I imagine that issues like alienation and ennui among the haut-bourgeois do not impress the vast majority of people around the world as particularly pressing concerns. Most people are much further back in their ascent along Maslow’s hierarchy of needs. We could start with everyone who is starving or watching their children starve, everyone who is at risk of being murdered or bombed by political enemies, everyone suffering from a debilitating disease, and everyone with an overwhelming mental health problem in constructing a list of those who would find Antonioni’s issues laughably inconsequential. For most people in the world, the foremost factors standing between them and a basic level of happiness are external rather than psychological. That’s not to say that people in poverty or pain don’t also suffer crises of spirit or psyche, but only that no amount of philosophical nurturance will provide an adequate answer to hunger. We don’t suggest to people that they should learn to appreciate their starvation.

Nevertheless, there is some value as well in exploring the crises of mind that await people who have achieved a quality of life that satisfies the most basic needs for sustenance and security. It is common knowledge that wealth is no guarantee of happiness even if poverty is a near-guarantee of unhappiness. Antonioni’s interest is in exploring those elements of the human mind that interfere with happiness even when a person is blessed with a sufficiency of resources. On one level, Vittoria has everything going for her. She is intelligent, apparently speaking at least two languages since she finds work as a translator. She has money enough for fine clothes and a comfortable place to live (with her mother). Vittoria is uncommonly beautiful and at no loss for male companionship of whatever variety she desires. Nevertheless, despite isolated moments of gaiety, it is evident to viewers that Vittoria is seething with dissatisfaction with her life. She feels unable to connect with the people in her life (lovers, girlfriends, her mother) or with the chaos and unnaturalness of modern city living.

Antonioni reveals, in L’Eclisse, what he believes to be some of the factors behind bourgeois alienation and angst. Some of Antonioni’s culprits seem credible to me while others, in my opinion, are partly his own prejudices. One issue raised in Antonioni films is “shallowness” of values and psychology among the middle class. I think one has to be cautious in applying the concept of “shallowness” to others lest one manifest simple arrogance and self-deception. There are many people that I meet or observe to whom I could readily apply the term “shallow” – from my own vantage point. Perhaps it is a person with no interest in the arts, literature, or philosophy, little understanding of science or logic, and politically naïve. It’s likely to be a person whose idea of a good time is guzzling alcoholic beverages while hanging out in a bar enjoying banal small talk with a group of friends. Some of these same people that I might view as leading “shallow” lives might look at my life and snicker at the shallowness of my intellectual pretensions and obsession with stuffy old art works or overly erudite ideas. “Shallowness”, to some extent, is in the eye of the beholder. If, however, a person is himself dissatisfied with the banality of his own existence, that’s another issue. Antonioni presents us with characters that have that kind of personal dissatisfaction with their own lives (angst and ennui), but I would contend that the vast majority of people that an observer might think ought to be dissatisfied with the banality of their lives are actually quite happy with their lives.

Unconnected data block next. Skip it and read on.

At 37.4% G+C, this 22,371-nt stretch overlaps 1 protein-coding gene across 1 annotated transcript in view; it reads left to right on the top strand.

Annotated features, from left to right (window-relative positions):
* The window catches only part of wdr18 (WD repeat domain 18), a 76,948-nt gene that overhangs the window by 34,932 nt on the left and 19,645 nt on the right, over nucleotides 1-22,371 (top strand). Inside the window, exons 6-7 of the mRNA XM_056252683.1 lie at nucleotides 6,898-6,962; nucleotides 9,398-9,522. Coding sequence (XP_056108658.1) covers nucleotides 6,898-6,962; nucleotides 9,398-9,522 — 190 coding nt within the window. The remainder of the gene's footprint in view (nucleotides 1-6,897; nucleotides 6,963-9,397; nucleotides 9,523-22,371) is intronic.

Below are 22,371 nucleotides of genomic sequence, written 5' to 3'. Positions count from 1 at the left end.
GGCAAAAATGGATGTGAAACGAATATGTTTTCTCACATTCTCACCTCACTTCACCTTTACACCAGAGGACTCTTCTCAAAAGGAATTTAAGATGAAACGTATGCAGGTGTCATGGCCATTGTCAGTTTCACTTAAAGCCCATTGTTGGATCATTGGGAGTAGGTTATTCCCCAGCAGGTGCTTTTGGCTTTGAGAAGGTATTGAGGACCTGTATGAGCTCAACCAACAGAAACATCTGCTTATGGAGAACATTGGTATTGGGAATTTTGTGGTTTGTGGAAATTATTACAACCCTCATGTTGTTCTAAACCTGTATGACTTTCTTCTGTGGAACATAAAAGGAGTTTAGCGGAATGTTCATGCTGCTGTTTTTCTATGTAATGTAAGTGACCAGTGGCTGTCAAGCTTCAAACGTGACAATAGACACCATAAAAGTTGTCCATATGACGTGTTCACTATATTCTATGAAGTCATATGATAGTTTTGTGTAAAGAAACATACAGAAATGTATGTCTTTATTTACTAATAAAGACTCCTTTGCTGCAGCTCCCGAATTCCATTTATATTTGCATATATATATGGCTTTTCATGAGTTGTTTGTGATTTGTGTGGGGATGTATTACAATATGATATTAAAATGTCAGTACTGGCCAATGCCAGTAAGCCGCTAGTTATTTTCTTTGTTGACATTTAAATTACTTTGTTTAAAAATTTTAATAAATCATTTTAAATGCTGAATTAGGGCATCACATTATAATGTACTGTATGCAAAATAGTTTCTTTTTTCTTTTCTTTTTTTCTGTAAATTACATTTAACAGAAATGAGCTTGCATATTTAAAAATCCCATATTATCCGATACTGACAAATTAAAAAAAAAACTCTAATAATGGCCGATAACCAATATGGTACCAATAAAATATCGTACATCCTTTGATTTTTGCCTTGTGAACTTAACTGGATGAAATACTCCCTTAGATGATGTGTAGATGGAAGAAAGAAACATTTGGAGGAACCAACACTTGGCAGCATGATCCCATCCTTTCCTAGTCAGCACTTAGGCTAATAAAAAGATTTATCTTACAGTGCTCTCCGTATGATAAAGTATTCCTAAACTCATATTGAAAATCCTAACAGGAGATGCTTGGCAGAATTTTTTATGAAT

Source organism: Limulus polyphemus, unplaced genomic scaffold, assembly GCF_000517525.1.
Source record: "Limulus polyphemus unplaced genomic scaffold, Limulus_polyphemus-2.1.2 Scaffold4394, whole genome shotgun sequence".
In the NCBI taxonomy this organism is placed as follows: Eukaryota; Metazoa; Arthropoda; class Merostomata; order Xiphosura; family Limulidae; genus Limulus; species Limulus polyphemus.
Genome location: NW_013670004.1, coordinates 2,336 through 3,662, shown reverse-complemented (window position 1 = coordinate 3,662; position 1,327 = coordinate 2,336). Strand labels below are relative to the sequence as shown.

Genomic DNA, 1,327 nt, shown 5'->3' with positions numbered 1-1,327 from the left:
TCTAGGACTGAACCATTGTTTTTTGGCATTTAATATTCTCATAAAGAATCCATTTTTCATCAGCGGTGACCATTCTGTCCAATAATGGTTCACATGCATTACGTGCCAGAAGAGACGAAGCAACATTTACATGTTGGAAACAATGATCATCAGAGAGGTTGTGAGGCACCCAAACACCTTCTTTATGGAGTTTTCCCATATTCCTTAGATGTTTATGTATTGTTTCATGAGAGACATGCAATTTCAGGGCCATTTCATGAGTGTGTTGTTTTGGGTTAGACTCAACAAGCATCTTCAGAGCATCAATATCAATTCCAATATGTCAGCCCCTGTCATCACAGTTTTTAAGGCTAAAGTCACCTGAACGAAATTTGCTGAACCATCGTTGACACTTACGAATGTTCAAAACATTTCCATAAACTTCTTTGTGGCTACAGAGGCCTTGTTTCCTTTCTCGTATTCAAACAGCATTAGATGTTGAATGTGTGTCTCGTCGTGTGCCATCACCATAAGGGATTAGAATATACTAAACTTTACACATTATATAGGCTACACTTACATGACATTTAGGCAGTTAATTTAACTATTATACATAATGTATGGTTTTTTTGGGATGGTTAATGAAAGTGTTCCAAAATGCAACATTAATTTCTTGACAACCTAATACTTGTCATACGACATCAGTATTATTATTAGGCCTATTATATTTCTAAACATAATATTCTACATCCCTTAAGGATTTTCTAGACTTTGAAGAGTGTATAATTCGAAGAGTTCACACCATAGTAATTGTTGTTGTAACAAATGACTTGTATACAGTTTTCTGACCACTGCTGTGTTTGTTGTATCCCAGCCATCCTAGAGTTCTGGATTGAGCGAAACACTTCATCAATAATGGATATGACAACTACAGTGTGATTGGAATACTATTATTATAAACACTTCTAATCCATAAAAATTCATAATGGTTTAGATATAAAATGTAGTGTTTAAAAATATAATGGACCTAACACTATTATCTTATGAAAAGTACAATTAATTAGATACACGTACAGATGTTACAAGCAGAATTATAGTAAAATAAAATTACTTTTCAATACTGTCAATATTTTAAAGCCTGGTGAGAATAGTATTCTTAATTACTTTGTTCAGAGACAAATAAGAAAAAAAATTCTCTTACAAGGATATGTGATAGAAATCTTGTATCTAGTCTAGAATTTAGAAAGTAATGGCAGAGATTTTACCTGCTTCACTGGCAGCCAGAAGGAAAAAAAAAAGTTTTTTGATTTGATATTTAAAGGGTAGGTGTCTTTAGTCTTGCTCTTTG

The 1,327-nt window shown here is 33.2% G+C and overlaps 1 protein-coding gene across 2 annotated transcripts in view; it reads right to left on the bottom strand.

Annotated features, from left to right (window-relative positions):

One particular category of shallowness is emptiness in relationships. Vittoria has fallen out of love with Riccardo and can muster no sense of commitment to him without the motivation furnished by burning desire. Later, she takes up with Piero, but without strong attachment. She says, “I wish I did not love you unless I loved you more.” Then, she adds, “To love I think one shouldn’t know the other. But then, maybe one shouldn’t love at all.” Is that shallow? Maybe, but not necessarily. I would find it so, but I once knew a young man who was a classic perennial bachelor and quite content to be so. Nevertheless, he had the sexual needs of an average young man and dated “for sex”, but having to intention of letting any relationship progress into a deeper commitment. He was honest enough not to misrepresent his intentions to his lady friends. He understood his own needs and preferences and lived his life accordingly. Vittoria may decide that she is incapable of deep psychic connection with another person but needs that physical thing from time to time. To me, it’s only an issue if she herself is dissatisfied with her inability to find deeper love.